Female football phenom says schools should have girls’ teams

Female football player Sam Gordon walks the NFL draft red carpet, Thursday, April 25, 2019, in Nashville, Tenn. (AP Photo/Doug Benc)

SALT LAKE CITY (AP) — Girls should have the chance to play football on female-only high school teams, a lawyer for a viral video star argued in court Tuesday.

Sam Gordon’s football skills made her famous when she was 9 years old, and she even appeared in a Super Bowl ad last year. The 17-year-old says she wants to represent her school on the field, but contends joining the boys’ team isn’t a safe option.

Girls who are interested in playing football do not feel welcome on predominantly male teams, said Gordon’s lawyer Loren Washburn. He said girls often aren’t given a separate locker room prior to games, forcing some to get dressed with their male teammates or on their own in places like utility closets.

That creates “an environment where girls are seen as outsiders and they experience football as an outsider,” Washburn said Tuesday.

Washburn also pointed to the results of a recent survey that found more than 600 of the 6,500 girls in three districts were interested in playing football. He said the school districts have failed to meet Title XI requirements by not offering the sport to girls separately.

There may be interest in the sport but that doesn’t necessarily mean it would be sustainable, said Rachel Terry, an assistant attorney general. She said girls football is still a fairly new sport with little infrastructure, putting financial pressure on the school districts to develop and maintain it.

Craig Parry, a lawyer representing state athletics officials, said eligibility requirements for girls and boys to play high school football are identical, and there is no evidence that any girls have been prohibited from playing because of their gender.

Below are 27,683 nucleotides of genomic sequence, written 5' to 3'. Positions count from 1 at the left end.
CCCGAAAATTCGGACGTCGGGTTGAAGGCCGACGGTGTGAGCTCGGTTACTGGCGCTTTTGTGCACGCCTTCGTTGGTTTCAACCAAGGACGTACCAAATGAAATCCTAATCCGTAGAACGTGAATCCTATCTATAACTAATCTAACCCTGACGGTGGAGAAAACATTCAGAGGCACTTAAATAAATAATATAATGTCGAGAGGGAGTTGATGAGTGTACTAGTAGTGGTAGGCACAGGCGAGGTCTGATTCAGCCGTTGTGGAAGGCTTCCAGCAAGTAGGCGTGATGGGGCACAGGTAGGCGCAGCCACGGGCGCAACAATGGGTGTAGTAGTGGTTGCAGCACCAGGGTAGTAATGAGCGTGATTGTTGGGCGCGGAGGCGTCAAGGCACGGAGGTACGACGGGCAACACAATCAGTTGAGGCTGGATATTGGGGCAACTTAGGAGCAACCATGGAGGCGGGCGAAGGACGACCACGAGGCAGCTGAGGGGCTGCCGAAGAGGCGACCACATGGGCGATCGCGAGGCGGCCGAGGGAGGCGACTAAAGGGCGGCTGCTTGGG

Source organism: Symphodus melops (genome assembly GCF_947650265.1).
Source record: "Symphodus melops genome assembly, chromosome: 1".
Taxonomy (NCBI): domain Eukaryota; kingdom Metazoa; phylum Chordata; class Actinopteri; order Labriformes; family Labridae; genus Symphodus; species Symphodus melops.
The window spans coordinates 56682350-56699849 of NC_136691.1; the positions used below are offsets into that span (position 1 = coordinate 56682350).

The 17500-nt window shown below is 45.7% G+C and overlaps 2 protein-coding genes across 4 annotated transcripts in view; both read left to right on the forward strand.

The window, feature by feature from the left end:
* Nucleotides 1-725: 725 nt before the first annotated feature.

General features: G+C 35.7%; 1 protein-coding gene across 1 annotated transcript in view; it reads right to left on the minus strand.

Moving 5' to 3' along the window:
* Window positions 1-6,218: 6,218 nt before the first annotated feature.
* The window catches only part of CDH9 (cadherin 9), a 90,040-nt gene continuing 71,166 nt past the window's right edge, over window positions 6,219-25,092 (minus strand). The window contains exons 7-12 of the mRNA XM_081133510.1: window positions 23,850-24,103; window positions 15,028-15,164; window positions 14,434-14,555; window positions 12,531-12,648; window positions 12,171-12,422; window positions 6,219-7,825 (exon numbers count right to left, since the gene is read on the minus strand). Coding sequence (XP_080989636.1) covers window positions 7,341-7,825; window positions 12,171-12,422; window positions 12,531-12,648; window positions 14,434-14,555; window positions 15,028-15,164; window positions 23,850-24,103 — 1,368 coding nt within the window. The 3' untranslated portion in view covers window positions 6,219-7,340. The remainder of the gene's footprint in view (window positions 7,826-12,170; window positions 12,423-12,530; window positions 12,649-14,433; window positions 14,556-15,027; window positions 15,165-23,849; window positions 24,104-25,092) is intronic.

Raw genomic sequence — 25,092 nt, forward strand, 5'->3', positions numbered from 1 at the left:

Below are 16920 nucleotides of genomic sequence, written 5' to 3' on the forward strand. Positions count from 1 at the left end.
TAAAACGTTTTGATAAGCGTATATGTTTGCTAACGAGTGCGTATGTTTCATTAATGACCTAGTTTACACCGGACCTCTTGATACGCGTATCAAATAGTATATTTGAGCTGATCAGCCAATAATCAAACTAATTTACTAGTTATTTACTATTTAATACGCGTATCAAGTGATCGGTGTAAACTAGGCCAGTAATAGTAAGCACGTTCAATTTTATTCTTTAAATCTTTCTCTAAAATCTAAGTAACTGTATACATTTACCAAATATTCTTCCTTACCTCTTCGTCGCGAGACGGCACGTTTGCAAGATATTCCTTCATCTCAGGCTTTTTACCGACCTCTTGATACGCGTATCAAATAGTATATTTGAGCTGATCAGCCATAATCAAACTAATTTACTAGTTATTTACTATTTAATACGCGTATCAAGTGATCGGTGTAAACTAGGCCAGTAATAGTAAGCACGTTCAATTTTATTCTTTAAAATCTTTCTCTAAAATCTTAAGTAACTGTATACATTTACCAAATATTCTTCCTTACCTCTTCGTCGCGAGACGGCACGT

He said there are many factors that go into sanctioning a new sport like potential opportunities to play after high school and the potential financial burden on districts.

“It’s not the Wizard of Oz,” Parry said. “We can’t click our heels and be back in Kansas. We can’t click our heels and create an entirely new sport and competition.”

Gordon became an online star when a video of her dominant football skills against boys gained widespread attention in 2012. Hundreds of girls have joined a non-scholastic league that Gordon and her father helped create to give girls the chance to play tackle football.

Gordon, her father and other girls who wanted to play football filed a lawsuit in 2017 alleging that three school districts and the Utah High School Activities Association have not done enough to provide girls with equal opportunities.

The Utah High School Activities Association allows girls to play on high school boys football teams. But while 8,500 boys played high school football in the state during the 2018-2019 school year, less than 20 girls played, according to the National Federation of State High School Associations.

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Sophia Eppolito is a corps member for the Associated Press/Report for America Statehouse News Initiative. Report for America is a nonprofit national service program that places journalists in local newsrooms to report on undercovered issues.

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